Being charged with or investigated for a criminal offense is scary and stressful. However, before a person is ever acquitted or convicted, he or she could have critical and often substantial assets retained by state or local law enforcement agencies, which can only make the problem worse for those who are accused of misconduct.
Civil asset forfeiture is a practice used by law enforcement agencies to confiscate assets, including money, which they believe to be connected to illegal activity. For example, authorities may pull someone over for a traffic offense and end up seizing any money they find on a person or in a car if they believe it is connected to drug sales. However, this apparent tool has been abused to such an extent that Attorney General Eric Holder has recently issued new policies for civil asset forfeiture to protect those who have their assets seized.
The problem with the practice of seizing assets is that agencies, including the Department of Justice, can ultimately keep the property or money taken from someone and use it for their own benefit. Critics of this practice argue that this gave enforcement officers and agencies an incentive to take property and money from people while investigating an alleged crime.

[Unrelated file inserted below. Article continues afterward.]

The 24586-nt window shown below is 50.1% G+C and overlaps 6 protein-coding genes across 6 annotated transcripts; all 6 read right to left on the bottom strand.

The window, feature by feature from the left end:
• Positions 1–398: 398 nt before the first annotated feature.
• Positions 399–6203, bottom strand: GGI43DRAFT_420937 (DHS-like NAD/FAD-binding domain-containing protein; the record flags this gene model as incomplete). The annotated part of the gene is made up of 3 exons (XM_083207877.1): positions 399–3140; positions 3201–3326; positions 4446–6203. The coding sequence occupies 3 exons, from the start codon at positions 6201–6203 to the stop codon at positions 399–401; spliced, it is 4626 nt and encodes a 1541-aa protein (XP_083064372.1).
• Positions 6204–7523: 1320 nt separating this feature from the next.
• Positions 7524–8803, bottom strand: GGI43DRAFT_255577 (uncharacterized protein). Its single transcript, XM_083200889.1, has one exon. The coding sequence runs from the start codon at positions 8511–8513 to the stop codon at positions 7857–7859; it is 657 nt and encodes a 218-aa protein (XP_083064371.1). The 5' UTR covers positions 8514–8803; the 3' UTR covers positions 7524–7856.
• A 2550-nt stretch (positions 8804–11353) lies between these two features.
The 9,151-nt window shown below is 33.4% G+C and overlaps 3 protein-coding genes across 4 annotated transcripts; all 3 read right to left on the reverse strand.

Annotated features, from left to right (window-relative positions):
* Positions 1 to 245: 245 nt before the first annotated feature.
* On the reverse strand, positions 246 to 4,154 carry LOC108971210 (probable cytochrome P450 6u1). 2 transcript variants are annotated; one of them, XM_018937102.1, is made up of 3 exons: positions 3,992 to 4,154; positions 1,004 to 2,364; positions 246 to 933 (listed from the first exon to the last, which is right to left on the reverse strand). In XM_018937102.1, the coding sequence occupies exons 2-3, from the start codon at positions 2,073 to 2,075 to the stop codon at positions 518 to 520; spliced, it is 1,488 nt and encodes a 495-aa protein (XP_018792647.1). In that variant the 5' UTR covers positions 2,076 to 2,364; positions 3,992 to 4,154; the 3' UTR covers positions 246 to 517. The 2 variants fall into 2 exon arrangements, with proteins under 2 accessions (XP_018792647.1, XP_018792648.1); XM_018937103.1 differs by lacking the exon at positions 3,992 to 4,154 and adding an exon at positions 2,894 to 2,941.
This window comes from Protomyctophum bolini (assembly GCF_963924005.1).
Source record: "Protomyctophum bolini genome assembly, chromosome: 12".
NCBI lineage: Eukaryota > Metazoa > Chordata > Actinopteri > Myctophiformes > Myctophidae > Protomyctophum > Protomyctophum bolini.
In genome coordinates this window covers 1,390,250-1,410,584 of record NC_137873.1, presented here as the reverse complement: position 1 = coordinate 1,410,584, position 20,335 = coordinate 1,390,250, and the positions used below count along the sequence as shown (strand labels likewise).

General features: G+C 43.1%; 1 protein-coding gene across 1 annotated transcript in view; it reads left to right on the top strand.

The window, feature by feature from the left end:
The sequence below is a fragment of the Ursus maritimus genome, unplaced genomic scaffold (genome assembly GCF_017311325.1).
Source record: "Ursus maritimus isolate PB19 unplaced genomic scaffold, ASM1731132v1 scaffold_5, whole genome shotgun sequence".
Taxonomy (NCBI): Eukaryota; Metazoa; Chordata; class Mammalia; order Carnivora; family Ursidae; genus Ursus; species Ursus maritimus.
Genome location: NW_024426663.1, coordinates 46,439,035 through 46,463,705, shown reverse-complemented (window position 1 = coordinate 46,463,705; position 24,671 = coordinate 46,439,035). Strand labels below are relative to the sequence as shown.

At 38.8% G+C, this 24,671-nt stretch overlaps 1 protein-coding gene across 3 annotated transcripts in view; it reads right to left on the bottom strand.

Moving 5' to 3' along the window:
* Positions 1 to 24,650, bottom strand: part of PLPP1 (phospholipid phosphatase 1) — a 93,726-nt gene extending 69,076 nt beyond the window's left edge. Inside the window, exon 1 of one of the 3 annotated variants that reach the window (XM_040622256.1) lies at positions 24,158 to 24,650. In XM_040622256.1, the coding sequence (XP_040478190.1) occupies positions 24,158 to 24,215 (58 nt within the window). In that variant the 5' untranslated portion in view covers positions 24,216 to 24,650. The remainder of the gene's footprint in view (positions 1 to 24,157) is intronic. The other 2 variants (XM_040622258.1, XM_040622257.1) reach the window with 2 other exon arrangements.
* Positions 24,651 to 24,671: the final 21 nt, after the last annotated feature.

Citing the widespread issues that this practice has caused, Holder recently ordered that a new policy be established. Under his terms, federal agencies will be forbidden to keep any portion of assets seized by local and state authorities unless the person from whom the assets were confiscated is ultimately convicted.
Without taking legal action of their, people who have had cash or property seized often never get their assets back.
This new policy could potentially do two things that can benefit Chicago residents who find themselves suspected of a crime. First, it could put an end to the incentive agents have to confiscate assets in the first place by taking away the benefit it could have for law enforcement agencies. Second, it could make it easier for people to have their assets returned if they are acquitted or never charged with an offense.
Whether these intended results are achieved or not remains to be seen. In the meantime, any person who has had money or property confiscated by authorities can discuss their legal options with an attorney.
Source: DrugPolicy.org, "Attorney General Holder Ends Incentive for Law Enforcement to Seize Property," Jan. 16, 2015